leadership and policy guidance to new chiefs as they begin their tenure through mentoring assistance and through the dissemination of the Police Chiefs Desk Reference (PCDR). The PCDR, a major component of the project contains a wealth of resources to assist chiefs in their new role. There is information on leadership, ethics, policies and procedures, accreditation, funding, sample internal and community surveys, as well as best practices guides written specifically for smaller agencies on a wide range of topics.

Many other resource listings, summaries, and web site referrals, are also incorporated into the reference. This resource has had an overwhelming response since its release in November. All sizes and types of agencies and levels of staff are requesting the product. The New
Police Chief Mentoring Project is also working with state associations to incorporate the document into their trainings, command school, and university curriculum in several states.


Confronting Confinement A Report of the commission on safety and abuse in America’s prisons

Most Americans feel that life in prison and jail does not affect them. it takes an awful event to remind people that the dangers inside can endanger them: a large-scale riot that threatens to spill over into the community; a corrections officer who is killed on the job leaving a family behind; the spread of infectious disease from cell block to neighborhood block. When the emotional reaction to the awful headline fades, however, we are left only with the sinking feeling that prison is a problem with no solution. The temptation is always to look away, hoping the troubles inside the walls will not affect us.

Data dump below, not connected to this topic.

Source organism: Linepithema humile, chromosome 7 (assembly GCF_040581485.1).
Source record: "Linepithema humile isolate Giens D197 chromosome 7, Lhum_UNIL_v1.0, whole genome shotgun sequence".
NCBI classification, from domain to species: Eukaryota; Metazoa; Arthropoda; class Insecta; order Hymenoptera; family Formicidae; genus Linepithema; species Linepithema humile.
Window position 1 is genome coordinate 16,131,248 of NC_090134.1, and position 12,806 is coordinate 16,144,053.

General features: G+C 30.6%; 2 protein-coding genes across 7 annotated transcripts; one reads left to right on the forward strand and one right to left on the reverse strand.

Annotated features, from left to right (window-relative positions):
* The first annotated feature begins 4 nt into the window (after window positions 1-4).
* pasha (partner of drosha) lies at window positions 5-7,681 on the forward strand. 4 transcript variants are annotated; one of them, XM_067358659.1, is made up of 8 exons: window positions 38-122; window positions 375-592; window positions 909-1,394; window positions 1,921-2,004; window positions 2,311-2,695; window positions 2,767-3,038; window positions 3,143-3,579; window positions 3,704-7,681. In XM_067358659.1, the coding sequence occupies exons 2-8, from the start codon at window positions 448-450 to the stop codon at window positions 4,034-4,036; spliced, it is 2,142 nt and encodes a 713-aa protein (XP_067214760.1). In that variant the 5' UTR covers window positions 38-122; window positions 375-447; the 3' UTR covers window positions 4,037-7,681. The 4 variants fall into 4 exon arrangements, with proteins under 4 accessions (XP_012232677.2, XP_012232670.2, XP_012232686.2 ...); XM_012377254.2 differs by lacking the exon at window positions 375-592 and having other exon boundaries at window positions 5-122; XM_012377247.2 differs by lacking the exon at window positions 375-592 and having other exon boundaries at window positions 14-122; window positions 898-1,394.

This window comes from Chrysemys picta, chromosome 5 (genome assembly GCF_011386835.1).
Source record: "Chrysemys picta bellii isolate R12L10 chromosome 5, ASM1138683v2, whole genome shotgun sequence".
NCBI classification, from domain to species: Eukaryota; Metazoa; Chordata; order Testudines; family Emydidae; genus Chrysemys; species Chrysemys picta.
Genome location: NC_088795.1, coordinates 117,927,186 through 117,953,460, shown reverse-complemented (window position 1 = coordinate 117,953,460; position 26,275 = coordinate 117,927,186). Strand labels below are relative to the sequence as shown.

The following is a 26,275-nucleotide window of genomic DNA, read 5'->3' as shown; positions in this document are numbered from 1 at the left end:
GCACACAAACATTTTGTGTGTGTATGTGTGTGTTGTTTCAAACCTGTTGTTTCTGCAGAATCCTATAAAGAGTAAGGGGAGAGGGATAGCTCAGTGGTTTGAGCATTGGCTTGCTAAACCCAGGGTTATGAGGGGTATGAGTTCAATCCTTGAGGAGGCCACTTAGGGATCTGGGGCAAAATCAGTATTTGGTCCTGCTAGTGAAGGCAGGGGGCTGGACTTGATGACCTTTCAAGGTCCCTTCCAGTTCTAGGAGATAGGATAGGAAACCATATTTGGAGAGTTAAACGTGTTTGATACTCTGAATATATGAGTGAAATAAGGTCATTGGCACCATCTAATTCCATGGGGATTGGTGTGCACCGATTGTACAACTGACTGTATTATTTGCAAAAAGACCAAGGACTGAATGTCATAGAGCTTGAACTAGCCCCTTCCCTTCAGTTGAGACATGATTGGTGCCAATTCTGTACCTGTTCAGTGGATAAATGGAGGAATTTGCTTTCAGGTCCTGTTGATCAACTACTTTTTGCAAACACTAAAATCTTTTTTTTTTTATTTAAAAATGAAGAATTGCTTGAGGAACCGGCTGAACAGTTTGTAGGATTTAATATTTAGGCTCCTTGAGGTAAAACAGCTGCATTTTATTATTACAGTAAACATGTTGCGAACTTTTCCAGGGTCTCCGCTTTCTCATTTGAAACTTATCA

Every day judges send thousands of men and women to jail or prison, but the public knows very little about the conditions of confinement and whether they are punishing in ways that no judge or jury ever intended; marked by the experience of rape,
gang violence, abuse by officers, infectious disease, and never-ending solitary confinement. Unless the experience of incarceration becomes real through the confinement of a loved one or through a family member who works day-to-day in a correctional facility, jails and prisons and the people inside them are far removed from our daily concerns
Americans share concerns about struggling schools, dangerous hospitals, and corrupt corporations. We now talk openly about